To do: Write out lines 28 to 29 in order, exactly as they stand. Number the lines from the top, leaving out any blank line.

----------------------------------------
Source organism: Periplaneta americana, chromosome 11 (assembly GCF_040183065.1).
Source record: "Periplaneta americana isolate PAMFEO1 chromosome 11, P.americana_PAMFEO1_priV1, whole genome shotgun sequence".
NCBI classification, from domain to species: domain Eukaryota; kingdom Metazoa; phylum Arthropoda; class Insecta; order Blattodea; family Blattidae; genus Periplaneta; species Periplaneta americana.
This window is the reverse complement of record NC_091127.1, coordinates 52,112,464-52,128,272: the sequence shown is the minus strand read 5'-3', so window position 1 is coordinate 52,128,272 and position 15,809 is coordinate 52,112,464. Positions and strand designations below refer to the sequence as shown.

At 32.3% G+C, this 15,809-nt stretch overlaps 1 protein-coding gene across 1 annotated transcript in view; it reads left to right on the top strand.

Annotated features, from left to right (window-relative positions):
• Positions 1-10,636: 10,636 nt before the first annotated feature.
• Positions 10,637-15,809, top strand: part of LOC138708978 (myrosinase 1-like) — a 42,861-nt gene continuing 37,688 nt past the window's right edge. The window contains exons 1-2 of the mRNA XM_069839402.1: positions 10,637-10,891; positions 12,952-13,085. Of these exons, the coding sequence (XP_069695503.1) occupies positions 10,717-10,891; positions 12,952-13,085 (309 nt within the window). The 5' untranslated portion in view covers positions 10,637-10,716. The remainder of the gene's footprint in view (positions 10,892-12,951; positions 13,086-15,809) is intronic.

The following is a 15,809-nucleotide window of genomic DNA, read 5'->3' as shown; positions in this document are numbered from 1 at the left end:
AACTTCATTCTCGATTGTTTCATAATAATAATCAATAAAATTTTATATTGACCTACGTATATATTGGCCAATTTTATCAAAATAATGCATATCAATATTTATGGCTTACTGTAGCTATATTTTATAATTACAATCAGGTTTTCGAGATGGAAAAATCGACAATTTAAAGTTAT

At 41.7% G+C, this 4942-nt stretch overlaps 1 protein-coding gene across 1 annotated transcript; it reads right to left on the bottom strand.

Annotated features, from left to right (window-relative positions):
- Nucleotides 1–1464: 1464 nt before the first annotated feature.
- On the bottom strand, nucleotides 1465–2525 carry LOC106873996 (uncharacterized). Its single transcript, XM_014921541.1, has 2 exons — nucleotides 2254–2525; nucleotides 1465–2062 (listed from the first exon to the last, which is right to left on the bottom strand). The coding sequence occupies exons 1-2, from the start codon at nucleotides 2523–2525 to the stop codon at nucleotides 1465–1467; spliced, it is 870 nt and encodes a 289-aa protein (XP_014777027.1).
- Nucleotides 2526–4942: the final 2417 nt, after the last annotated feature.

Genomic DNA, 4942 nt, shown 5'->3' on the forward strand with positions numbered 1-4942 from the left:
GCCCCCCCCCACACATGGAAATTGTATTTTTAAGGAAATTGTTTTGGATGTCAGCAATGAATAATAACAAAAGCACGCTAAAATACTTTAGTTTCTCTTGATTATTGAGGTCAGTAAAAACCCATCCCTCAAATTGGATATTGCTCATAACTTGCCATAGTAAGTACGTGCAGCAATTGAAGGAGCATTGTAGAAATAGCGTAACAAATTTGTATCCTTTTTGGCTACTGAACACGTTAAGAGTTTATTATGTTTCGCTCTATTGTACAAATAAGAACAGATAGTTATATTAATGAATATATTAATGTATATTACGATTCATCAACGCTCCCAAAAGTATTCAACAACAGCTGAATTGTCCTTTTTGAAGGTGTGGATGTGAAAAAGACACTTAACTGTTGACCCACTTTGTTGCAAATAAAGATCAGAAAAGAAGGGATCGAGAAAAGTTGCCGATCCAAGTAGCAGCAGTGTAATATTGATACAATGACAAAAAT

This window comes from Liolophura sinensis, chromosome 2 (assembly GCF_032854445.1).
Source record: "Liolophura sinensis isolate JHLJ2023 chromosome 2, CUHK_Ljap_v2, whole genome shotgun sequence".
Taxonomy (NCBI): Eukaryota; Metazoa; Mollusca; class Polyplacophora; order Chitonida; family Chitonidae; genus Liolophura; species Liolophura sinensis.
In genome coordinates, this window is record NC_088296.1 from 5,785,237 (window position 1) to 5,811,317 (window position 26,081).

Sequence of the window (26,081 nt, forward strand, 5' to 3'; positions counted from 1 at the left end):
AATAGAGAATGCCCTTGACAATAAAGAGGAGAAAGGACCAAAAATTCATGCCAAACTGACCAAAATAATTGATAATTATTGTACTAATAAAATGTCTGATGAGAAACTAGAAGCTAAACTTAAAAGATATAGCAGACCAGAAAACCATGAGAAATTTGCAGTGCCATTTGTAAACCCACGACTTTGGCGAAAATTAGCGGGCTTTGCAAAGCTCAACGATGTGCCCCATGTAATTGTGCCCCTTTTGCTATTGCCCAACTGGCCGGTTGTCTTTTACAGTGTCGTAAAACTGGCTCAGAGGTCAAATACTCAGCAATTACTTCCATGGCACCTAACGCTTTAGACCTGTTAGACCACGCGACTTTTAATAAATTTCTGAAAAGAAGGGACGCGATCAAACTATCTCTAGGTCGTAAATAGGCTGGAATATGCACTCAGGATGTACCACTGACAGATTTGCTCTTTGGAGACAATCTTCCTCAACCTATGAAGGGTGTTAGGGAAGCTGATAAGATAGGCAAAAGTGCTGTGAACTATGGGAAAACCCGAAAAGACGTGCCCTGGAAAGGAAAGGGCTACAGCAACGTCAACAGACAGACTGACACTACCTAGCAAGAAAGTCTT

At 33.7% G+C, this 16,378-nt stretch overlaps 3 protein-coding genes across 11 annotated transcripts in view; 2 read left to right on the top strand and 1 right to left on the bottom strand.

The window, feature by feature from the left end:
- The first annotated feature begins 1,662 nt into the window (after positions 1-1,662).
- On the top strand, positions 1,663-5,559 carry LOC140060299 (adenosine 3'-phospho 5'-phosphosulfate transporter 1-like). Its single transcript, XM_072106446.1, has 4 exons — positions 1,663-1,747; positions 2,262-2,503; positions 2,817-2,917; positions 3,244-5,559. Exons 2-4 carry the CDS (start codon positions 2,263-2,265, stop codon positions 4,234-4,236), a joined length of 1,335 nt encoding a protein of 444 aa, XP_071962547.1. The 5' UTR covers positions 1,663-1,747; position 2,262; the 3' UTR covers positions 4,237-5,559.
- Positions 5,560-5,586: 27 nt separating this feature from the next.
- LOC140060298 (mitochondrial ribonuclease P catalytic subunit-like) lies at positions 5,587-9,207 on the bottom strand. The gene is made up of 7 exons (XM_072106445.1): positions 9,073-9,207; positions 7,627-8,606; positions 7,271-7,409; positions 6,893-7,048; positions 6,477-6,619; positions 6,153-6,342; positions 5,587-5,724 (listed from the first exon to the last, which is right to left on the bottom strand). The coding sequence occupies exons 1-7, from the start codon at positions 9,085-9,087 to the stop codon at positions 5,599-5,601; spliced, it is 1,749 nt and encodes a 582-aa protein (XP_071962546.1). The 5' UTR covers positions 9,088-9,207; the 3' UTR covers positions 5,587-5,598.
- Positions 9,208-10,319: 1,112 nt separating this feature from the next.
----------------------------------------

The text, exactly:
- Positions 5,560-5,586: 27 nt separating this feature from the next.
- LOC140060298 (mitochondrial ribonuclease P catalytic subunit-like) lies at positions 5,587-9,207 on the bottom strand. The gene is made up of 7 exons (XM_072106445.1): positions 9,073-9,207; positions 7,627-8,606; positions 7,271-7,409; positions 6,893-7,048; positions 6,477-6,619; positions 6,153-6,342; positions 5,587-5,724 (listed from the first exon to the last, which is right to left on the bottom strand). The coding sequence occupies exons 1-7, from the start codon at positions 9,085-9,087 to the stop codon at positions 5,599-5,601; spliced, it is 1,749 nt and encodes a 582-aa protein (XP_071962546.1). The 5' UTR covers positions 9,088-9,207; the 3' UTR covers positions 5,587-5,598.